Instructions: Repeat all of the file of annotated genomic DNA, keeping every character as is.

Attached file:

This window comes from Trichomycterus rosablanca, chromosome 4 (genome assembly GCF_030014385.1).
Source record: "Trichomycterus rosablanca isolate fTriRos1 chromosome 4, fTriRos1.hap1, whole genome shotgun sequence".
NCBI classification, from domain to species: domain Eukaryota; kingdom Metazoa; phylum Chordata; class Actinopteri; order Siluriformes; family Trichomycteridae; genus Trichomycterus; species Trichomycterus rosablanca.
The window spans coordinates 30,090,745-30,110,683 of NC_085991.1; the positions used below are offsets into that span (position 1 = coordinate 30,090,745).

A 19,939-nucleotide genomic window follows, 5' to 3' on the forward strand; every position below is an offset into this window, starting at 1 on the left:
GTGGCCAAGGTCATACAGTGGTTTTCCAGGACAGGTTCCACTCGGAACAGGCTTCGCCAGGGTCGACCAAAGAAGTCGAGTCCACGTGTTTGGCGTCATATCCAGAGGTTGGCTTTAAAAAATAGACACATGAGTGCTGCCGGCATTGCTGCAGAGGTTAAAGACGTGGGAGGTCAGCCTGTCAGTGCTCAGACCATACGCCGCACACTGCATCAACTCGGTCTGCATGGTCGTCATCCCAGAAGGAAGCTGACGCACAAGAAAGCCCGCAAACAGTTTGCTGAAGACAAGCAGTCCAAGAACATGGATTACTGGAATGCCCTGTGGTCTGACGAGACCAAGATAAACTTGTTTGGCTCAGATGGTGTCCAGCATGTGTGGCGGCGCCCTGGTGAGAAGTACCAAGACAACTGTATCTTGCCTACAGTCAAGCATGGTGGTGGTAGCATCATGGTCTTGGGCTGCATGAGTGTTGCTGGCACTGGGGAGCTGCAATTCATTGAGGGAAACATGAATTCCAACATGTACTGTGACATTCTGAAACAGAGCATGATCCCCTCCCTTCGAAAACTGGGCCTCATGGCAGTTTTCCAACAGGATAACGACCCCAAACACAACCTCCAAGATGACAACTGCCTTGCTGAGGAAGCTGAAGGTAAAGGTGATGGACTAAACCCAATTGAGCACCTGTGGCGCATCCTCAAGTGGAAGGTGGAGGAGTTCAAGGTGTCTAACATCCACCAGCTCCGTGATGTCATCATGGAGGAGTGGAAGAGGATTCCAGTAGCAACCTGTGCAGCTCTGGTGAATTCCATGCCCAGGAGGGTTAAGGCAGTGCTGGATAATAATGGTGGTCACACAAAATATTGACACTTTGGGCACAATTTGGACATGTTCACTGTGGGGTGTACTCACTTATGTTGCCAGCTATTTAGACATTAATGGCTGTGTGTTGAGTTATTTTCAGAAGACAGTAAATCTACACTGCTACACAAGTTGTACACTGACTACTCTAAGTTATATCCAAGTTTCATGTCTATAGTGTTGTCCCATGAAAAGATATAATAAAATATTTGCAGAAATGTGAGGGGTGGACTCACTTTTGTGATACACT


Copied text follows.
This window comes from Trichomycterus rosablanca, chromosome 4 (genome assembly GCF_030014385.1).
Source record: "Trichomycterus rosablanca isolate fTriRos1 chromosome 4, fTriRos1.hap1, whole genome shotgun sequence".
NCBI classification, from domain to species: domain Eukaryota; kingdom Metazoa; phylum Chordata; class Actinopteri; order Siluriformes; family Trichomycteridae; genus Trichomycterus; species Trichomycterus rosablanca.
The window spans coordinates 30,090,745-30,110,683 of NC_085991.1; the positions used below are offsets into that span (position 1 = coordinate 30,090,745).

A 19,939-nucleotide genomic window follows, 5' to 3' on the forward strand; every position below is an offset into this window, starting at 1 on the left:
GTGGCCAAGGTCATACAGTGGTTTTCCAGGACAGGTTCCACTCGGAACAGGCTTCGCCAGGGTCGACCAAAGAAGTCGAGTCCACGTGTTTGGCGTCATATCCAGAGGTTGGCTTTAAAAAATAGACACATGAGTGCTGCCGGCATTGCTGCAGAGGTTAAAGACGTGGGAGGTCAGCCTGTCAGTGCTCAGACCATACGCCGCACACTGCATCAACTCGGTCTGCATGGTCGTCATCCCAGAAGGAAGCTGACGCACAAGAAAGCCCGCAAACAGTTTGCTGAAGACAAGCAGTCCAAGAACATGGATTACTGGAATGCCCTGTGGTCTGACGAGACCAAGATAAACTTGTTTGGCTCAGATGGTGTCCAGCATGTGTGGCGGCGCCCTGGTGAGAAGTACCAAGACAACTGTATCTTGCCTACAGTCAAGCATGGTGGTGGTAGCATCATGGTCTTGGGCTGCATGAGTGTTGCTGGCACTGGGGAGCTGCAATTCATTGAGGGAAACATGAATTCCAACATGTACTGTGACATTCTGAAACAGAGCATGATCCCCTCCCTTCGAAAACTGGGCCTCATGGCAGTTTTCCAACAGGATAACGACCCCAAACACAACCTCCAAGATGACAACTGCCTTGCTGAGGAAGCTGAAGGTAAAGGTGATGGACTAAACCCAATTGAGCACCTGTGGCGCATCCTCAAGTGGAAGGTGGAGGAGTTCAAGGTGTCTAACATCCACCAGCTCCGTGATGTCATCATGGAGGAGTGGAAGAGGATTCCAGTAGCAACCTGTGCAGCTCTGGTGAATTCCATGCCCAGGAGGGTTAAGGCAGTGCTGGATAATAATGGTGGTCACACAAAATATTGACACTTTGGGCACAATTTGGACATGTTCACTGTGGGGTGTACTCACTTATGTTGCCAGCTATTTAGACATTAATGGCTGTGTGTTGAGTTATTTTCAGAAGACAGTAAATCTACACTGCTACACAAGTTGTACACTGACTACTCTAAGTTATATCCAAGTTTCATGTCTATAGTGTTGTCCCATGAAAAGATATAATAAAATATTTGCAGAAATGTGAGGGGTGGACTCACTTTTGTGATACACT